Hurrah! Why Being an Entertaining Speaker Doesn’t Have to be Hard Work

Do you have to be funny as a speakerRiddle me this: Do you think you need to be funny or entertaining to be a better or more popular speaker?

The hackneyed, ‘ba-dum-ch’ refrain to this question at professional speaker conferences around the world is always a resounding:

“Only if you want to get paid!”

And there’s myriad anecdotal evidence that these words ring true. Speakers who combine being entertaining with an ability to deliver demonstrably valuable and actionable ideas are in short supply and regularly get paid more for their services.

Of course, that’s hardly surprising. They make event organisers look good by pleasing both event attendees and the clients who pay to run events. In short, they make everyone feel like a winner.

Groovy. But, there’s an elephant in the room. What happens if you’d like to be a more in-demand speaker but you’re not very funny (and I’ll let you into a secret, most people fall into this category)? Does that mean that you’re out of luck and destined to play second fiddle to those who can amuse?


How President J F Kennedy Used Public Speaking Craft to Inspire Audiences (And You Can Too) – Podcast 70

President John F Jennedy Public Speaking CraftMore than half a century after his untimely and cruel death, President John F Kennedy is still remembered and lauded today as one of the most compelling public speakers in history.

But that wasn’t always the case.

According to historians/journalists and authors Robert Dallek and Robert Caro, John F Kennedy was far from being an engaging or effective public speaker when he first took to the political stage in the late 1940s. Rather, many found him to be a ‘dull, uninspiring, lacking in wit, and forgettable’ speaker!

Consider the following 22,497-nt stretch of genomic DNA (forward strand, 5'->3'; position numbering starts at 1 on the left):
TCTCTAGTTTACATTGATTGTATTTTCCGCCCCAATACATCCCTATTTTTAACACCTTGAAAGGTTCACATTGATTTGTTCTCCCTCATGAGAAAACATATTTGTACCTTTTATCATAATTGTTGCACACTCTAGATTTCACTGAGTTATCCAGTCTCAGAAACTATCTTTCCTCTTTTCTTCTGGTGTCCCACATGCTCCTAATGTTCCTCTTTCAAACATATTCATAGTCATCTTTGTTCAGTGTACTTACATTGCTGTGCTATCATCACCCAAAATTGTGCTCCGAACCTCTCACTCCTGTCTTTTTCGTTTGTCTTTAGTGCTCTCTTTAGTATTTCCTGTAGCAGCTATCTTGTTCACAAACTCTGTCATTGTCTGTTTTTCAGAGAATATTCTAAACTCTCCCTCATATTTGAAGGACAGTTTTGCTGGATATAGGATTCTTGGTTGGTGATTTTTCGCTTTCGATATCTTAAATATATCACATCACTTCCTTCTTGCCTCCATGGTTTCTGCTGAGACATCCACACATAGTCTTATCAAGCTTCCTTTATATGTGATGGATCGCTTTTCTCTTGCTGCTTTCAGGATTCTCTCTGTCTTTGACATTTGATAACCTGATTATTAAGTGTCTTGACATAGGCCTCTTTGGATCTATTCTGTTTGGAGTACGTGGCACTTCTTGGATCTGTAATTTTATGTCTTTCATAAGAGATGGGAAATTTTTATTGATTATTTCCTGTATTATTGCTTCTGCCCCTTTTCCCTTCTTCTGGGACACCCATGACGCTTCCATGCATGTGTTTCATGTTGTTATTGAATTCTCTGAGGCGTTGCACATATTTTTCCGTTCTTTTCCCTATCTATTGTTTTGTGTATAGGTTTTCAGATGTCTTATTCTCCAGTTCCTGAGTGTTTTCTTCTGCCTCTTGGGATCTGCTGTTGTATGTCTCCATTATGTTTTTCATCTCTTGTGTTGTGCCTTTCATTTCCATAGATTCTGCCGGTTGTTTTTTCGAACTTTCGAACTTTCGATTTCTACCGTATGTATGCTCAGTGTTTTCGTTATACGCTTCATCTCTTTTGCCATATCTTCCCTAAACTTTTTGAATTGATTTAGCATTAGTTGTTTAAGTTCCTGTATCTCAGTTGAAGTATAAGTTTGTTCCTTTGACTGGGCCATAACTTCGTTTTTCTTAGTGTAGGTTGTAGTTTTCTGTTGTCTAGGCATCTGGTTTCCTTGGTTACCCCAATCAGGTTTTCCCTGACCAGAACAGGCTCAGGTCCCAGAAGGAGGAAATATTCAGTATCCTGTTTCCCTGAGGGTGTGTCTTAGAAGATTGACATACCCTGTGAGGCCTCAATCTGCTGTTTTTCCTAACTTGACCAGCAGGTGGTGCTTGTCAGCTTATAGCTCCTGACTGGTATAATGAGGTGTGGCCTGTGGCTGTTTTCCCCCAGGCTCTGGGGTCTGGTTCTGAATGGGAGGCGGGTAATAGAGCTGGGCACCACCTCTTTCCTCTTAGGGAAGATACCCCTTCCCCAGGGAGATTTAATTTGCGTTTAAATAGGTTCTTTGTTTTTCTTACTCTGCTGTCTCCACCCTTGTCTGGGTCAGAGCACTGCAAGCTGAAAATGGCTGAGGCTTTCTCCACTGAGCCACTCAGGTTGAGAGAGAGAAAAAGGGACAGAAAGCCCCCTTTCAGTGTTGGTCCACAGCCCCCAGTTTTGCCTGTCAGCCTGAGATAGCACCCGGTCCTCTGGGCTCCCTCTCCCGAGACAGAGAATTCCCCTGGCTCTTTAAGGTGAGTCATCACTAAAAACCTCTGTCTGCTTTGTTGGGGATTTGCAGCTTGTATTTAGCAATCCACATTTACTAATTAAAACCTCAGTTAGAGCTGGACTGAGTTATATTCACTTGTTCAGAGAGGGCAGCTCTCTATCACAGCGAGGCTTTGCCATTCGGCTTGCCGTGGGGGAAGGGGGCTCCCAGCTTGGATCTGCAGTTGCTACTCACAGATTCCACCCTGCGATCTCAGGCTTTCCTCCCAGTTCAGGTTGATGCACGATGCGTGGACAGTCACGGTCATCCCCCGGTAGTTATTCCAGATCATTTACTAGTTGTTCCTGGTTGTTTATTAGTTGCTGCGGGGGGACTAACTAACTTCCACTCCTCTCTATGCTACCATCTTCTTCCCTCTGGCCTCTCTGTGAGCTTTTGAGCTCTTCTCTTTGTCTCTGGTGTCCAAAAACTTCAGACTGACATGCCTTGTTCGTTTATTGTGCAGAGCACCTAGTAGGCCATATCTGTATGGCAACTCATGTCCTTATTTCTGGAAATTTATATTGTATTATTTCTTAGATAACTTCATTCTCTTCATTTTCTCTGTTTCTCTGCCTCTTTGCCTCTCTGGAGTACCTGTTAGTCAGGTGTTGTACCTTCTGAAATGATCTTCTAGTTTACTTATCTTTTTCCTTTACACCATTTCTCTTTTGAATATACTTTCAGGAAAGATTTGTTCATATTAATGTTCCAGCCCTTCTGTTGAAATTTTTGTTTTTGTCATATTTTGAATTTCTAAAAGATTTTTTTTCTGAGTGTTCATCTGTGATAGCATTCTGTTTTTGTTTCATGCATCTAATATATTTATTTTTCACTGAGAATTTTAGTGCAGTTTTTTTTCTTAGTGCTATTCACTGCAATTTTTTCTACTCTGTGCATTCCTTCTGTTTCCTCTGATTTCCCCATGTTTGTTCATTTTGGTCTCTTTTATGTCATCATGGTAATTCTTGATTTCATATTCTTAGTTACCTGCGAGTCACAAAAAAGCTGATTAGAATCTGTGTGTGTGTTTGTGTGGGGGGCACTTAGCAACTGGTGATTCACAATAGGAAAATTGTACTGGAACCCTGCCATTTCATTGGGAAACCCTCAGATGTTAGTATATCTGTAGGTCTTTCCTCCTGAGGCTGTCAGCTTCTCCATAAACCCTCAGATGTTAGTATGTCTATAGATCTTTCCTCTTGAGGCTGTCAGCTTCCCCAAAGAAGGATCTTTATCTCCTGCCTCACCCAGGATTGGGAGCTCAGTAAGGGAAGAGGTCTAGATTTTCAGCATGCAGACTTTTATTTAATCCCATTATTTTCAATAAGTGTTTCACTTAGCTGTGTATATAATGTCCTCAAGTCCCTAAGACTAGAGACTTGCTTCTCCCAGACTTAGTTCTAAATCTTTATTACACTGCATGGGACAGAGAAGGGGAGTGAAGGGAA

Wow. Does that surprise you? Makes you wonder what he did to become a speaking colossus, right?


Is Your Speaking Helping You to Stand Out From the Pack? Podcast 64

Do You Stand Out From the PackFor most folks, most of the time, in most situations, it can seem easier to stick with the pack than to stand out from the crowd. Whether at work, in social settings, or even at home, choosing to get along and to follow rules or ‘norms’ tends to lead to a life with a lot less bother.

And let’s face it, as humans, we’re a fairly risk averse lot – conditioned to fear how others may judge us and the prospect of being shunned should you be deemed different.

But there’s a problem with sticking too close to the herd.


Create Content That’s More Likely to be Shared: An Interview with Mark Schaefer – Podcast 48

Content Shock - Why The Price of Attention is Rising Speakers, are you creating content that’s likely to be shared? Here are 3 simple content sharing appeal ‘after the fact’ tests you should regularly assess:

  • How did your audience feel about what they heard?
  • What did they remember? And
  • What actions did they take subsequently?

The Content CodeAnd if you want to up your results on all counts – in addition, of course, to working on your speaking skills – take the trouble to dig into the recently published ‘The Content Code’ by digital marketing consultant, educator, author, and blogger, Mark Schaefer. Here’s why:

Although this book is about what it’s going to take for online marketers to break through the tsunami after tsunami of information being added, year after year, to the web – at a time where the ability to absorb more online has long since been saturated…

…Mark’s research, observations, and advice have many applications for your speaking too.

After all, you’re seeking to inspire and influence the same beleaguered, distracted, and frazzled audiences.

Plus, truth be told, the lines between where your communication begins and ends offline and online are not distinct; these days they need to be joined at the hip, seamless, and integrated for greater impact.

And without stealing any of Mark’s thunder in our expert interview today (or indeed his book, which I encourage you to put on your must read list this year), here’s a quick set up thought to ‘wet your whistle’: